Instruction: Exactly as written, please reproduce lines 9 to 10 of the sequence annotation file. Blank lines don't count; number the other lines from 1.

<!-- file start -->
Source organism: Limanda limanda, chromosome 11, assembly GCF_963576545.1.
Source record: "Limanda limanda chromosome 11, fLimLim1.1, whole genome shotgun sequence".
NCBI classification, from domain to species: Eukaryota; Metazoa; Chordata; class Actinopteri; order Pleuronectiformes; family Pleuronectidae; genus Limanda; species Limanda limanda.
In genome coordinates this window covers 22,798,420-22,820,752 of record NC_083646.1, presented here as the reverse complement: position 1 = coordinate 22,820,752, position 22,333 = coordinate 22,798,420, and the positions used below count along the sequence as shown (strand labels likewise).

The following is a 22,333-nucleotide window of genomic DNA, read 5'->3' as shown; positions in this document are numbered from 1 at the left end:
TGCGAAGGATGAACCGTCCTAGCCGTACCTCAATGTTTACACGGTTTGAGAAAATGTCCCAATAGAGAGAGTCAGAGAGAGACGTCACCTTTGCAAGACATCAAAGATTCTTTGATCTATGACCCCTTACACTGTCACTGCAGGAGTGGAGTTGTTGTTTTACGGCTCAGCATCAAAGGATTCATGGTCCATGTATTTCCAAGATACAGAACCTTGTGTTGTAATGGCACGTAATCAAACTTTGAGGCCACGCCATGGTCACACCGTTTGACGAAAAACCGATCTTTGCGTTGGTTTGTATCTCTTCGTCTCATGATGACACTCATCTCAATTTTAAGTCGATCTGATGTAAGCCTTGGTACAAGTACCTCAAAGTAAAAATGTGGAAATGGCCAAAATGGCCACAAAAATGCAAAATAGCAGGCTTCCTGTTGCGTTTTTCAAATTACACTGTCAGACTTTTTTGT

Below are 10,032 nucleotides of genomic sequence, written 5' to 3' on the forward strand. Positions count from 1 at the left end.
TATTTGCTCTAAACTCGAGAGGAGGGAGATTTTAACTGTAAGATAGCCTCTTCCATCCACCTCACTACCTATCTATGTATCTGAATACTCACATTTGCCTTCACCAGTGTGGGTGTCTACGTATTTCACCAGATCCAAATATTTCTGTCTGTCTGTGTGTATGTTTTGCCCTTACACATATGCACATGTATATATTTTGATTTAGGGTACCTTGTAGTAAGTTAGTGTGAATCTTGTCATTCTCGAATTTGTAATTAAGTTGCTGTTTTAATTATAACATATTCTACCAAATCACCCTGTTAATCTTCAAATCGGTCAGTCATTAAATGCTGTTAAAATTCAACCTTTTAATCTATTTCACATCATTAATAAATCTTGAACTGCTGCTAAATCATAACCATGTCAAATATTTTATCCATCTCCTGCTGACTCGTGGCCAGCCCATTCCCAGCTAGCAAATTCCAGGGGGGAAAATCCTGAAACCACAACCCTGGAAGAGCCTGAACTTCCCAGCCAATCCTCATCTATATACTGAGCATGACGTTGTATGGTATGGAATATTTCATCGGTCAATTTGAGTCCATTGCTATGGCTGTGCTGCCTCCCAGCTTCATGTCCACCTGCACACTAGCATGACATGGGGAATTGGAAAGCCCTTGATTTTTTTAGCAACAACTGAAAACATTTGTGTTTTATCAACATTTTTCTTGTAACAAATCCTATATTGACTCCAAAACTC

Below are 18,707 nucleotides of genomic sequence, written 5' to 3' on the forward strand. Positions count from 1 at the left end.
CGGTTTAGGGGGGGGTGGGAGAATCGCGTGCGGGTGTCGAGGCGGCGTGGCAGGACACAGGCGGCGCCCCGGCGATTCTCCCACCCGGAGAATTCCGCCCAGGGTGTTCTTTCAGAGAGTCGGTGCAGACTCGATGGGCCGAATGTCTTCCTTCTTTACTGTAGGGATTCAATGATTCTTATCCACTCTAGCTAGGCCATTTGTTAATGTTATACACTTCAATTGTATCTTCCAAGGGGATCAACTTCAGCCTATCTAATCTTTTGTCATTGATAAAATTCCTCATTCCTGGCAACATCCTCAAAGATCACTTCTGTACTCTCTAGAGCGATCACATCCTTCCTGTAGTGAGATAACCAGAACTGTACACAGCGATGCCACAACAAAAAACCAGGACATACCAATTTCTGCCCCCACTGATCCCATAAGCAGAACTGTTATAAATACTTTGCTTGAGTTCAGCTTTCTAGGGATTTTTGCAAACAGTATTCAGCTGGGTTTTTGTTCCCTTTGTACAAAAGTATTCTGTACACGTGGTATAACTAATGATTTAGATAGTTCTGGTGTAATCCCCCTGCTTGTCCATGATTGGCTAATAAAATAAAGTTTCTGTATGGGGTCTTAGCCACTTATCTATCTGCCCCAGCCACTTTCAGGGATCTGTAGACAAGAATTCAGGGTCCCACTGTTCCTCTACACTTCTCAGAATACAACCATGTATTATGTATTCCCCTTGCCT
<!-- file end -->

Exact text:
Below are 18,707 nucleotides of genomic sequence, written 5' to 3' on the forward strand. Positions count from 1 at the left end.
CGGTTTAGGGGGGGGTGGGAGAATCGCGTGCGGGTGTCGAGGCGGCGTGGCAGGACACAGGCGGCGCCCCGGCGATTCTCCCACCCGGAGAATTCCGCCCAGGGTGTTCTTTCAGAGAGTCGGTGCAGACTCGATGGGCCGAATGTCTTCCTTCTTTACTGTAGGGATTCAATGATTCTTATCCACTCTAGCTAGGCCATTTGTTAATGTTATACACTTCAATTGTATCTTCCAAGGGGATCAACTTCAGCCTATCTAATCTTTTGTCATTGATAAAATTCCTCATTCCTGGCAACATCCTCAAAGATCACTTCTGTACTCTCTAGAGCGATCACATCCTTCCTGTAGTGAGATAACCAGAACTGTACACAGCGATGCCACAACAAAAAACCAGGACATACCAATTTCTGCCCCCACTGATCCCATAAGCAGAACTGTTATAAATACTTTGCTTGAGTTCAGCTTTCTAGGGATTTTTGCAAACAGTATTCAGCTGGGTTTTTGTTCCCTTTGTACAAAAGTATTCTGTACACGTGGTATAACTAATGATTTAGATAGTTCTGGTGTAATCCCCCTGCTTGTCCATGATTGGCTAATAAAATAAAGTTTCTGTATGGGGTCTTAGCCACTTATCTATCTGCCCCAGCCACTTTCAGGGATCTGTAGACAAGAATTCAGGGTCCCACTGTTCCTCTACACTTCTCAGAATACAACCATGTATTATGTATTCCCCTTGCCT